Jacob did say that Barbara lived by herself and “worked hard and made a great struggle to hold her little flock together.” Also that “she has had a mighty hard time of it.”

However, Jacob also says that, “I do not know and do not believe that she has ever sought for any divorce between herself and him but that she has remained during all the years of his absence his true and honorable wife.”

True and honorable wife?  Is that how a woman betrayed by her husband is supposed to act, or was between 1885 and 1910? What about Henry? But then, this deposition really wasn’t about Henry, but about Barbara’s behavior. What did Barbara’s behavior after he left have to do with his pension and her ability to receive it?

My next question, of course, is why the heck she didn’t divorce the scoundrel?  Perhaps she would have been vilified for the divorce while he got somewhat of a free pass for “leaving.” Times were different 132 years ago, and Jacob may have been answering questions in a way such that there was no doubt about Barbara’s fidelity.  Jacob surely would not have wanted any stray rumors, if there were any, to cost Barbara that valued pension.  Henry may have abandoned her in life, but in death, there was at least some amount of value left in the relationship.  Barbara assuredly deserved that, even if it was nothing more than a consolation prize.  At least she had the pension to help her through her elder years even though she appears to have sacrificed any possibility of happiness with a second husband or even a comforting relationship. Small consolation, I know, but certainly better than nothing.

What Happened to Henry? 

Out of curiosity, I dug a little deeper and discovered exactly why Jacob testified as he did.  It turns out that Henry Hahn was a resident at the US National Homes for Disabled Volunteer Soldiers in Leavenworth, Kansas in 1909, just a few months before his death, where he is listed as both currently single and divorced. He listed his daughter as his next of kin, so he clearly knew she had married. He might have been absent, but he wasn’t entirely disconnected.

Barbara was probably required to provide proof that indeed, they were not divorced. 

Had Henry not already been dead, she probably wanted to kill him, several times over, but I don’t think that counts. 

Henry’s Leavenworth record also notes that he was discharged to Oklahoma, a long way to ship a body back to Aurora, Indiana.  I wonder why Henry went to Oklahoma, who cared for him there and why he wasn’t just buried in Oklahoma.

Why Did Henry Leave?

Jacob testified that he met Henry in the late 60s, which of course meant 1860s, and that Henry “left more than 25 years before,” so before 1886.  This suggests that Henry and Jacob were friends for about 20 years, owning similar establishments just a few doors apart on the main street of Aurora for approaching two decades. No wonder they were in Jacob’s words, “great friends.”  It must have pained Jacob for Henry to run off and leave his family destitute. Did Jacob know more than he was telling?  I’d guess so.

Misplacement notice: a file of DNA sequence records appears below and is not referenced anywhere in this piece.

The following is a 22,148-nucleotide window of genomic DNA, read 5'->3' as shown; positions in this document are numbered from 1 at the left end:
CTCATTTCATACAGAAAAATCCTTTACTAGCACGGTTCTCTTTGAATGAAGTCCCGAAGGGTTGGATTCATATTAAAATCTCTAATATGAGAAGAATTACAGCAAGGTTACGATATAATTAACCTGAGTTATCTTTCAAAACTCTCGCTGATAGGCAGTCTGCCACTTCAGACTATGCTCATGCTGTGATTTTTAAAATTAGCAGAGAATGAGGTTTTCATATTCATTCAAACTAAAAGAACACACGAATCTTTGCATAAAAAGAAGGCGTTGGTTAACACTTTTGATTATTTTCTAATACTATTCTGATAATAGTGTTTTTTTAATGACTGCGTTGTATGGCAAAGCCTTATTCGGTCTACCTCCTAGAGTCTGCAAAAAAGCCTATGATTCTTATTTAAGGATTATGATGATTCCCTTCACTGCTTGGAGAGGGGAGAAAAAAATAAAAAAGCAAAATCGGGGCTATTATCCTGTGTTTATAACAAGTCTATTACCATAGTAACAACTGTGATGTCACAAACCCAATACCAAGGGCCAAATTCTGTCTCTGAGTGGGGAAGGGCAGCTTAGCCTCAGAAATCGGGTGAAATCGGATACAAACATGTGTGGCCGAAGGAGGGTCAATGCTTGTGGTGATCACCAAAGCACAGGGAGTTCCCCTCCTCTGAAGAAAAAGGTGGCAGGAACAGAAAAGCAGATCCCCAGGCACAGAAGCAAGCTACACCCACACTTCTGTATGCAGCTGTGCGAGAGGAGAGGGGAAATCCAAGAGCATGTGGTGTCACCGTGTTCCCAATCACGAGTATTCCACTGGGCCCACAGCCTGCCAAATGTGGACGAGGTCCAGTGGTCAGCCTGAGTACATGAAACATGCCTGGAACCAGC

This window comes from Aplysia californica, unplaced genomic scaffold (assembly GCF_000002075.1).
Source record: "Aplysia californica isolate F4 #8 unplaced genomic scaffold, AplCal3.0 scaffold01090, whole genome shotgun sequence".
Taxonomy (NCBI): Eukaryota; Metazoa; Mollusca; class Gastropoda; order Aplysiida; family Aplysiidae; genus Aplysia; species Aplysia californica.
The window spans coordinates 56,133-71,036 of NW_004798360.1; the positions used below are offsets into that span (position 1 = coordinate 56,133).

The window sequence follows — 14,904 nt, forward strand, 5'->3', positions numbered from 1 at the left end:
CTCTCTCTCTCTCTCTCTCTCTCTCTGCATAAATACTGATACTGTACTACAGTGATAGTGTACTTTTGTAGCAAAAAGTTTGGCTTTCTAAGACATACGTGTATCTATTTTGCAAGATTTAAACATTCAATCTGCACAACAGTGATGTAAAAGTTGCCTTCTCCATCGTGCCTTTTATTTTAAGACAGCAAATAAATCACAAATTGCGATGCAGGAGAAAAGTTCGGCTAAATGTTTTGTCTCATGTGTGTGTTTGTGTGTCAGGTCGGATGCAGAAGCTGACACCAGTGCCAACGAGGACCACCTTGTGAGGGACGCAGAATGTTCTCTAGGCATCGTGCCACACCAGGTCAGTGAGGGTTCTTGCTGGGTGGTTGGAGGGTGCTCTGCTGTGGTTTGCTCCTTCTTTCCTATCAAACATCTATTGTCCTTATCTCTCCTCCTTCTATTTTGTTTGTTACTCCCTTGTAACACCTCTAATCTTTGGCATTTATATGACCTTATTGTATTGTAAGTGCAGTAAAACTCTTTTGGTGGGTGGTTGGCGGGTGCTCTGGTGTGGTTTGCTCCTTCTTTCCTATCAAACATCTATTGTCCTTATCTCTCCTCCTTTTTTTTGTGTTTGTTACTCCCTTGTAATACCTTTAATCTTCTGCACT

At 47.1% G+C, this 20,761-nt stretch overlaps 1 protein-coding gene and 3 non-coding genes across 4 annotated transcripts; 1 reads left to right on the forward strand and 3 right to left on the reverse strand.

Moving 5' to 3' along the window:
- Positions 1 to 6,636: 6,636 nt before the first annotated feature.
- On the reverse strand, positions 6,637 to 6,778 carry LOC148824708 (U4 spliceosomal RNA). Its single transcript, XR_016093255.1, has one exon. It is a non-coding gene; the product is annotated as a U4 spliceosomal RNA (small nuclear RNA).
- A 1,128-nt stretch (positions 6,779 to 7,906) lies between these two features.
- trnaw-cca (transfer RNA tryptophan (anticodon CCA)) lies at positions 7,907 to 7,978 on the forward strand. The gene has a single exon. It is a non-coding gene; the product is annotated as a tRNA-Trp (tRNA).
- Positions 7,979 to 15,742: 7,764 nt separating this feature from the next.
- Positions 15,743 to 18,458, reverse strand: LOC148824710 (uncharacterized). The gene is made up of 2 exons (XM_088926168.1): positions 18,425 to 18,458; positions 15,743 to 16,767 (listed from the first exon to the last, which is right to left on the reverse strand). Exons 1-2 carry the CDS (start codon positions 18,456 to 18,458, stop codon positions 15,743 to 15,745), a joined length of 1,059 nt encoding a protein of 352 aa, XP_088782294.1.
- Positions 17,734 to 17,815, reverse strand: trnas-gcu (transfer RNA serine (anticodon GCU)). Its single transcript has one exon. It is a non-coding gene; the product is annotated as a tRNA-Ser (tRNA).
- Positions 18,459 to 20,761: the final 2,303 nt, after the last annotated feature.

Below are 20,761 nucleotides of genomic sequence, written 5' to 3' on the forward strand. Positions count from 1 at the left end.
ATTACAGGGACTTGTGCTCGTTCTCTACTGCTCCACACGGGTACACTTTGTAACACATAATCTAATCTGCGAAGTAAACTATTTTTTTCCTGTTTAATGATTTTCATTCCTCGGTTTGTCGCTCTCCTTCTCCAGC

This surely begs the question of what happened to Henry Hahn to cause him to leave.

Yes, yes I know that Henry isn’t my ancestor, but I just can’t keep myself from digging.  There’s a lot to be said for researching your ancestors acquaintances and neighbors, because you just never know what you will find, plus it allows you for just a few brief moments to become part of the neighborhood microcosmic environment where your ancestor interacted day to day.

“Hello Henry, how’s it going today?” 

“Not so good Jacob.” 

“Sorry to hear that.  What happened?” 

“Those danged well-drillers from Pennsylvania drank too much again.  Barbara is cleaning up the mess now.  I sure hope they pay their bill. It’s a whopper!” 

“Ahhh, the joys of being an innkeeper.  I sure hope they don’t come to my place.”

“I saw one of them flirting with your daughter…”

Note that in 1888, one of the danged Pennsylvania well-drillers would become Jacob’s son-in-law while still married to a wife in Pennsylvania, but that’s another story. Neighborhoods and the people in them are intertwined like vines.

While digging, I did find some hints as to why Henry might have left – and no, it doesn’t appear to have anything to do with another women – just in case you were wondering.

A tree on Ancestry carries a note that says, “March 4, 1885 – Left after losing everything.  He was in saloon business. Left to find work as a cooper, his trade.  Lived with his brother Charles and his wife Minnie in Louisville, KY for a few months.” 

A few months apparently stretched to years, because Henry is still living In Louisville in 1891 and in Nelson County, KY in 1900 as a fisherman, although I’m not quite sure where he’d be fishing as a profession in Nelson County.  

Henry’s parents died in Aurora in 1892 and 1893, and I wonder if he returned for their funeral and to see his family.  Were his wife and children glad to see him, or angry? What about his siblings? What did his parents think of him leaving his wife to fend for herself with 3 small children? Was Henry shunned by the community, or welcomed as a prodigal son returned?  Why did he leave again, assuming he returned for his parents funerals?

Did Henry send money home to Barbara as he could?  It doesn’t seem like he was making any effort to hide if he lived with his brother. Louisville isn’t terribly distant – about 90 miles by road and both Aurora and Louisville are on the Ohio River.

Ironically, Henry may have been gone, but was still closely enough connected for his body to be brought back from Tulsa County, Oklahoma to his daughter’s home, which included his wife, and buried in Aurora after his July 1910 death. This just seems odd.